Coal fired power plants emit mercury into the environment so if you are using something using less energy even if it does contain small amounts of mercury it reduces the overall mercury exposure. Yes cfl’s contain mercury but as long as they are handled with care and disposed of properly the overall mercury exposure is less. I do not believe cfl’s are the permanent answer because of the mercury but they are definitely a lesser of two evils. Also we have had florescent bulbs in our homes for years, the long tubes most people have in their kitchen are florescent and contain mercury as well. No one has really complained about these and people throw them in the trash all the time, I see them in the dumpster at my apartment complex all the time.

  • fletc3her

    CFLs do contain mercury, but significantly less than the old familiar fluorescent tubes. A common CFL contains less than 5 milligrams of mercury whereas a fluorescent tube may contain 10 milligrams or more. It is important to carefully clean up shattered CFLs and to recycle used CFLs at the proper facility, but they are no more dangerous than the fluorescent tubes which light all our schools, grocery stores, and factories.

    The U.S. government is currently in the process of phasing out most incandescent bulbs. Eventually, LED lights will be even more efficient and less toxic than CFLs. But, for right now, CFLs represent the best compromise between energy efficiency and cost.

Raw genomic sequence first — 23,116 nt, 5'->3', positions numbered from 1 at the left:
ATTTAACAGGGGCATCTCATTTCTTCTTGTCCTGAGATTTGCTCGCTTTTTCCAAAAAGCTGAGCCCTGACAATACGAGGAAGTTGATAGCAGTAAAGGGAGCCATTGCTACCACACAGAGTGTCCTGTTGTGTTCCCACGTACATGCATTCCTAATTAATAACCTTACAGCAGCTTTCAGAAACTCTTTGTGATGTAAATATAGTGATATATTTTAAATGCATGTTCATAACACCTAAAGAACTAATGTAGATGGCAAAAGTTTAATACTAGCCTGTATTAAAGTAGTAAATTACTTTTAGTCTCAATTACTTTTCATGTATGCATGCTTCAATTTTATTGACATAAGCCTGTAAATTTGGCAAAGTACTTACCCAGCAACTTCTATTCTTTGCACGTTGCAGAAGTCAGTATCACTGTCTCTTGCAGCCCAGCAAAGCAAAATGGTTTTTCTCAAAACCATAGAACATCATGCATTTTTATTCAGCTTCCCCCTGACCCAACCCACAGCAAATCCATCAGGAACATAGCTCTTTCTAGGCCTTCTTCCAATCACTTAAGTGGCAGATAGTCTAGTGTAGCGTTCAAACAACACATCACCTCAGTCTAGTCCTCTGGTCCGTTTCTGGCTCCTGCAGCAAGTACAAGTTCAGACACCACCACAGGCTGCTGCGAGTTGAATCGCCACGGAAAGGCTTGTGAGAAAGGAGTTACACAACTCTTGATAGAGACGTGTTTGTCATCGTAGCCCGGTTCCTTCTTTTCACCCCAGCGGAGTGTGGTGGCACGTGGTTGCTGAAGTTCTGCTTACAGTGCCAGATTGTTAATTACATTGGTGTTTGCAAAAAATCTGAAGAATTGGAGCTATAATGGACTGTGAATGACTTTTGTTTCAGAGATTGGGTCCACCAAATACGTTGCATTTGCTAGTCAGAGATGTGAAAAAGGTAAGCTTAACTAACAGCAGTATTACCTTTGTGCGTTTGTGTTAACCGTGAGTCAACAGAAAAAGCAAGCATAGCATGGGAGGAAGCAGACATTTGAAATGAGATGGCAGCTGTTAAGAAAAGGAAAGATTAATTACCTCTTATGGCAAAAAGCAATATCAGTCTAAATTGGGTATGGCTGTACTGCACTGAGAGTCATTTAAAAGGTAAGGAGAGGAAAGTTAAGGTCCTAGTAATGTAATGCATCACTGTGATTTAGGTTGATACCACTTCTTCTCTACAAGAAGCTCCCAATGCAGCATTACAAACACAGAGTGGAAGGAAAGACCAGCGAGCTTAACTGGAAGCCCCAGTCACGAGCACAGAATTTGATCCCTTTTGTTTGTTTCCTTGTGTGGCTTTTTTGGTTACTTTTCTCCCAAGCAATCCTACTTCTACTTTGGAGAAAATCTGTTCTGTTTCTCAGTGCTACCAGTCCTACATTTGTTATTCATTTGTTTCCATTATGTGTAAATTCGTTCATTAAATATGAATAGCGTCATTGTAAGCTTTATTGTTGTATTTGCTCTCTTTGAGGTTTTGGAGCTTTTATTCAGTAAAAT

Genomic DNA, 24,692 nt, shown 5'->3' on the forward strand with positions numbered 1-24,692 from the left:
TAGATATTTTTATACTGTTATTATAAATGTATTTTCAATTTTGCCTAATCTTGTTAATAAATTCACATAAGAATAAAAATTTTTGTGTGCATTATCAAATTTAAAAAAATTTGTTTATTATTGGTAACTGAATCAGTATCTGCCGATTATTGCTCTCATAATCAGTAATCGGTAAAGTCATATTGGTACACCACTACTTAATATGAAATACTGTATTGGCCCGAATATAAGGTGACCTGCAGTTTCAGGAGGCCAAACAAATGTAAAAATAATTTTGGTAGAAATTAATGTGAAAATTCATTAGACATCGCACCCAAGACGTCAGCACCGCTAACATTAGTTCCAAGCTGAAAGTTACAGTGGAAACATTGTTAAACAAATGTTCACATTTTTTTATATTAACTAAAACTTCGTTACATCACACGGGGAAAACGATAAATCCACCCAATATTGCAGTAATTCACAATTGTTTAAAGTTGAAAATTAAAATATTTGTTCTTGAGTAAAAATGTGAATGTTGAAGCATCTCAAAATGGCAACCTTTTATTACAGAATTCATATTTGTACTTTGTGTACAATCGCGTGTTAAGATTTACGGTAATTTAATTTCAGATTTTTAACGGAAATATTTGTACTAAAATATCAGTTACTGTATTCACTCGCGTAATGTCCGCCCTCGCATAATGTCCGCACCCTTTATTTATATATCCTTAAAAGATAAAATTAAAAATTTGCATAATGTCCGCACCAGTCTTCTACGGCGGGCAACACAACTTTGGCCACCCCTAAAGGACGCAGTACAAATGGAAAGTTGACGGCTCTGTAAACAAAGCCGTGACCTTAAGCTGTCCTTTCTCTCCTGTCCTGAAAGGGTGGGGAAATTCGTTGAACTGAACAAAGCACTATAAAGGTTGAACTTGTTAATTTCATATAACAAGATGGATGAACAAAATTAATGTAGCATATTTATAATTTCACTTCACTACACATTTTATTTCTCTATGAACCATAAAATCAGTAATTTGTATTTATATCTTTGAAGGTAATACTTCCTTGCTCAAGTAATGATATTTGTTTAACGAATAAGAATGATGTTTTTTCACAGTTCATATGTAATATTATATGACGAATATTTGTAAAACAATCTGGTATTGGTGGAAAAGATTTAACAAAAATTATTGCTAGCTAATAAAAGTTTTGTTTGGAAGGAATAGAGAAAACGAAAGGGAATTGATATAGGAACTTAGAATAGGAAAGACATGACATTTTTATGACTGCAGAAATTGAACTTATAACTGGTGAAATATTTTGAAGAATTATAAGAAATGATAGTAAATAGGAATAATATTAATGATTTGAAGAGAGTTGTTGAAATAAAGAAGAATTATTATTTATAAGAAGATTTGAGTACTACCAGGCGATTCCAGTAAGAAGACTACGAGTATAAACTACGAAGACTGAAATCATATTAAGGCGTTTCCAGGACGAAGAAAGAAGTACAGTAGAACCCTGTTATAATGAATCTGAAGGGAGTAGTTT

• Linda A.

    When I bought my first CFLs, thinking that I was being so “earth friendly,” I admit I was dismayed to discover that they contain mercury. (I wondered how anything containing mercury could be considered “earth friendly”?) Anyway, I DO like them. They give a very pleasant light, and they last a heck of a lot longer than incandescents, at least in my experience.

  • debook

    I’ve had CFL bulbs blow out quickly in 2 different lamps (one my overhead kitchen light, the other a side table lamp) If I understand correctly, it is because the lights are turned on and off frequently? Then-
    1) How long should a light be kept on to be considered an appropriate candidate for a CFL bulb?
    2) With the phase out of incandescent bulbs, am I going to have to replace all my lamps/lighting, including my beautiful alabaster lamps inherited from my relatives?

  • Bill

    I HATE these cfl’s . The light they give off is harsh, even the so called “daylight” type, they are expensive to prchase and look like khell in alot of my fixtures. The amount of electricity they save is not even noticeable!! You can get an incandecent bulb 4/1.00 at the dollar store. CFL’s range from a MINIMUM of 2.00-4.00 APIECE and like I said look horrible. Incandecents give off a nice , warm , yellowish tint, CFL’s a harsh greenish tint. Definitely NOT the same. I for one am getting damned tired of these environmentalists making life miserable for the rest of us by forcing their tree hugging attitudes on all of us in an effort to “save the spotted frog” or some other such nonsense.
    As far as disposal of fluorescents, I have my own way of doing it. They go in a large trash bag and I back over them with the car. Instant compaction. Then in the trash bin they go. I’ll be go to hell if I’m going to turn my house into a “transfer station” storing stuff till “hazardous waste” day comes around every 6 months, nor am I going to be driving 15 or more miles to take the stuff someplace. Hell , we used to PLAY with mercury when we were kids and we are fine.